Who Is Lindsey Vonn?

Born in Minnesota in 1984, skier Lindsey Vonn started racing at age 7 and won Italy's Trofeo Topolino at age 14. She snagged the first of four World Cup overall championships in 2008, and added titles in the downhill, Super G and combined to surpass Annemarie Moser-Pröll's record of 62 World Cup wins. Additionally, she claimed a gold medal in the downhill at the 2010 Winter Olympics. After injuries forced her to miss the 2014 Winter Games, Vonn embarked on an impressive comeback, eventually earning a bronze medal at the 2018 Winter Olympics in PyeongChang, South Korea. She retired in February 2019 with 82 career World Cup wins.

Natural-Born Athlete

Born Lindsey Caroline Kildow on October 18, 1984, in St. Paul, Minnesota, Lindsey Vonn became one of the world's top skiers. Growing up in Minnesota with her four siblings, Vonn began her ascent to sports stardom as a toddler, when her father, former competitive skier Alan Kildow, first put her on skis.

Vonn trained locally with coach Erich Sailer before moving to Vail, Colorado, in the late 1990s. In 1999, the 14-year-old made history when she won the slalom at Trofeo Topolino in Italy, becoming the first American woman to attain the honor.

Vonn excelled as a junior competitor over the next few years and was named to Team USA for the 2002 Olympics in Salt Lake City, Utah. The following year, she won a silver medal at the Junior World Championship.

Leading Female Skier

In 2005, Vonn signed with Red Bull and began working with a new coaching team. Around this time, she wrote on her website: "I had a feeling this was going to be my big chance."

Vonn had high hopes for the 2006 Olympic Games in Torino, Italy, but during a practice run, she had a terrible accident and ended up in the hospital. She still competed, however, coming in seventh in the Super G and eighth in the downhill events.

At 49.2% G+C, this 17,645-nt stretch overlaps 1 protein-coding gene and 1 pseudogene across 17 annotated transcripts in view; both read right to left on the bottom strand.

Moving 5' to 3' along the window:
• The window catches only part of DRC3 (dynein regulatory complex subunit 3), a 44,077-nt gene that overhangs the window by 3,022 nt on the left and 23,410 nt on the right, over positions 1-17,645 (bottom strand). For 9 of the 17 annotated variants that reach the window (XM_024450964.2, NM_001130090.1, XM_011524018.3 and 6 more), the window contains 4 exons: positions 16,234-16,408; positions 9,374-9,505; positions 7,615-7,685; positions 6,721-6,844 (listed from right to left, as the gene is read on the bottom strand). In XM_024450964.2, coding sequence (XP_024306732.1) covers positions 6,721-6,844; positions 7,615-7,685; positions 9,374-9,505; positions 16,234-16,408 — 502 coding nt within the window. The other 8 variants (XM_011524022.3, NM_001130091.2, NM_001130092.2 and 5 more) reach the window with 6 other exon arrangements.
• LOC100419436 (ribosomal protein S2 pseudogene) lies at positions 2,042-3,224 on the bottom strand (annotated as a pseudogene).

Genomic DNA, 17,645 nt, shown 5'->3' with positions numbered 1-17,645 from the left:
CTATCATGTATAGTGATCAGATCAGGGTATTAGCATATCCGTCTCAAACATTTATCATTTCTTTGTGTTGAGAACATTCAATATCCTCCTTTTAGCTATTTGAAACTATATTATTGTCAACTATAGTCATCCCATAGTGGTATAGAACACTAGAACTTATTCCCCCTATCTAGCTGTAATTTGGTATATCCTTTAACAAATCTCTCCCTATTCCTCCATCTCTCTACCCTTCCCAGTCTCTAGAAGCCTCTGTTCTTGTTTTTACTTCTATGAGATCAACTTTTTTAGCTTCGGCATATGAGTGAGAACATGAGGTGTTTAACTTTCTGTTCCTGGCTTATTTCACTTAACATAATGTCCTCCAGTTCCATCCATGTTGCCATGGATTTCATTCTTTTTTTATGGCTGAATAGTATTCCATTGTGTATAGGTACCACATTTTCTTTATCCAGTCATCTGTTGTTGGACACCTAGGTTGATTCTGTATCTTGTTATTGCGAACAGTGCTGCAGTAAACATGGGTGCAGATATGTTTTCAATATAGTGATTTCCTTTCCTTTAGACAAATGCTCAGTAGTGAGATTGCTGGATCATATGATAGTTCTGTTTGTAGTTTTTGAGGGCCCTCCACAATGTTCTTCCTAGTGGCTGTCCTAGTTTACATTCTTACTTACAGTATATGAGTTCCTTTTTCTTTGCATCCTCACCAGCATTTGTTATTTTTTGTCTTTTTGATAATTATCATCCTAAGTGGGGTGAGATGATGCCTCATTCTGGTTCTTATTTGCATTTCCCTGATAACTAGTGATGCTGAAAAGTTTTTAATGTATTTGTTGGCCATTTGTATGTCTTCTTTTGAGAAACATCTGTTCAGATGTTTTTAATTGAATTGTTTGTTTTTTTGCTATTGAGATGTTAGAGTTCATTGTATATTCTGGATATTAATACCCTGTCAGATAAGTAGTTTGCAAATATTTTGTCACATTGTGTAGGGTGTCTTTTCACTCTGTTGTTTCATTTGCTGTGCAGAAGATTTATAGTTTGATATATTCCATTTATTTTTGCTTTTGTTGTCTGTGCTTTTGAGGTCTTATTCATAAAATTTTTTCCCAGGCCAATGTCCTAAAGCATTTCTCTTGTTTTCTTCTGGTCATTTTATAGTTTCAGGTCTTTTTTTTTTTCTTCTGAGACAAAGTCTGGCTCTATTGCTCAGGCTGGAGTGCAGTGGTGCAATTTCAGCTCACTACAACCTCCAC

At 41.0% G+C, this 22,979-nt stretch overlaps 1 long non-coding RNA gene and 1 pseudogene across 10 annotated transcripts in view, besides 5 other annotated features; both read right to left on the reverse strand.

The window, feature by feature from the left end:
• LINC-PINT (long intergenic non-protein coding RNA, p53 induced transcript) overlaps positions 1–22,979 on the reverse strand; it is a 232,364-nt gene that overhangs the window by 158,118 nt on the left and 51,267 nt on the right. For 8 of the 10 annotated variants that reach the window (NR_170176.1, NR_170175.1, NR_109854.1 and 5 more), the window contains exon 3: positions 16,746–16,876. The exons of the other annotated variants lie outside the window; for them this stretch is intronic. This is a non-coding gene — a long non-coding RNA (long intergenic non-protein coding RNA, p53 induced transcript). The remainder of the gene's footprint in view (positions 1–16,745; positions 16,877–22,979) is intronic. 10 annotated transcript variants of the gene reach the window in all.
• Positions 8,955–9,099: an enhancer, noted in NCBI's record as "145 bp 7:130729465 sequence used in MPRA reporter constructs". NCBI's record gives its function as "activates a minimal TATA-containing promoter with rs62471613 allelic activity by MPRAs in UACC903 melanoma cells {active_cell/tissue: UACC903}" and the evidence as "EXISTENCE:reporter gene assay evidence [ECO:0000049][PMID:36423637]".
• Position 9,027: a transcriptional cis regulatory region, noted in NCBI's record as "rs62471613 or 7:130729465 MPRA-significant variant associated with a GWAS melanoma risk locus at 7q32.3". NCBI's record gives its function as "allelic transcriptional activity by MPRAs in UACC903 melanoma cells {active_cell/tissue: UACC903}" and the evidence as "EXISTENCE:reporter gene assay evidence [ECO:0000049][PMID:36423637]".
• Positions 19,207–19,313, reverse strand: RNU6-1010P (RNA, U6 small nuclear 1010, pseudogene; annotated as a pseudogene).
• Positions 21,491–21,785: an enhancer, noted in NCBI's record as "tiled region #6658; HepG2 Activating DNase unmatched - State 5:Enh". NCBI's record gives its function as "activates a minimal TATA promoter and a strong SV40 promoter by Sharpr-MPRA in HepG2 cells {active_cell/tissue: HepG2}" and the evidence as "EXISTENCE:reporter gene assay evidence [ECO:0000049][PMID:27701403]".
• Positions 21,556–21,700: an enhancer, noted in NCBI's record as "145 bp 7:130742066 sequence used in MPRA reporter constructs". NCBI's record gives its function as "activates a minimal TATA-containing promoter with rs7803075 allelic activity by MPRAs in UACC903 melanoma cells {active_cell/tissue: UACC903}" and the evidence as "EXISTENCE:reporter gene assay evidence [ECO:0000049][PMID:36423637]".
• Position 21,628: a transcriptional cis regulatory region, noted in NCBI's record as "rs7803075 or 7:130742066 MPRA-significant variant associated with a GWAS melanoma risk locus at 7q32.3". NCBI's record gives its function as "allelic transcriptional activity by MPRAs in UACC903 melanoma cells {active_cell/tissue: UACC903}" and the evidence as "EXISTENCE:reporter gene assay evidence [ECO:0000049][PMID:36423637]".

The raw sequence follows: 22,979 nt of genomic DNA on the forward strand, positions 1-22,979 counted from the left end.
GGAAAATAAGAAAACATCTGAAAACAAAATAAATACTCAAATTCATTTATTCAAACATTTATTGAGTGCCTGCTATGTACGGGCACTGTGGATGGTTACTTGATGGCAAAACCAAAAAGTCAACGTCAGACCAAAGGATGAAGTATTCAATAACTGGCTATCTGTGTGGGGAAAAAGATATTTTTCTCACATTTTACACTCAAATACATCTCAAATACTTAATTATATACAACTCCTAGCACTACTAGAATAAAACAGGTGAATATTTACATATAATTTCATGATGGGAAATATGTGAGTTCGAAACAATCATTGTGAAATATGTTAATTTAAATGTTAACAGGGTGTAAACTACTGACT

Vonn made an impressive comeback the following year, winning silver medals in the downhill and the Super G at the 2007 World Championships in Sweden. The following year, she began her run of three consecutive World Cup overall championships.

2010 Olympic Gold Medalist

In 2010, Vonn got the chance to fulfill a lifelong dream by winning a gold medal in the downhill and a bronze in the Super G at the Winter Olympic Games in Vancouver, Canada.

Vonn also continued to dominate outside of the Olympics, winning three consecutive titles in the combined event, from 2010 to 2012, as well as her fourth overall championship, in 2012.

Injuries and 2014 Winter Olympics

On February 5, 2013, Vonn endured a horrific crash at the World Championships in Austria. Diagnosed with ACL and MCL tears and a fractured lateral tibial plateau, she underwent reconstructive knee surgery and embarked on a lengthy recovery.

Back on the slopes at a training camp in August, all seemed well, as Vonn stated that her injured right knee felt as good as her left. She aggravated some of her injuries while training in November, before returning to compete the following month at Lake Louise, Alberta.

Two weeks later, Vonn removed herself from a World Cup downhill competition in Val d'lsere, France, after her MCL was sprained. The sprain, in addition to her torn ACL, forced her to announce that she would not compete in the 2014 Winter Olympics.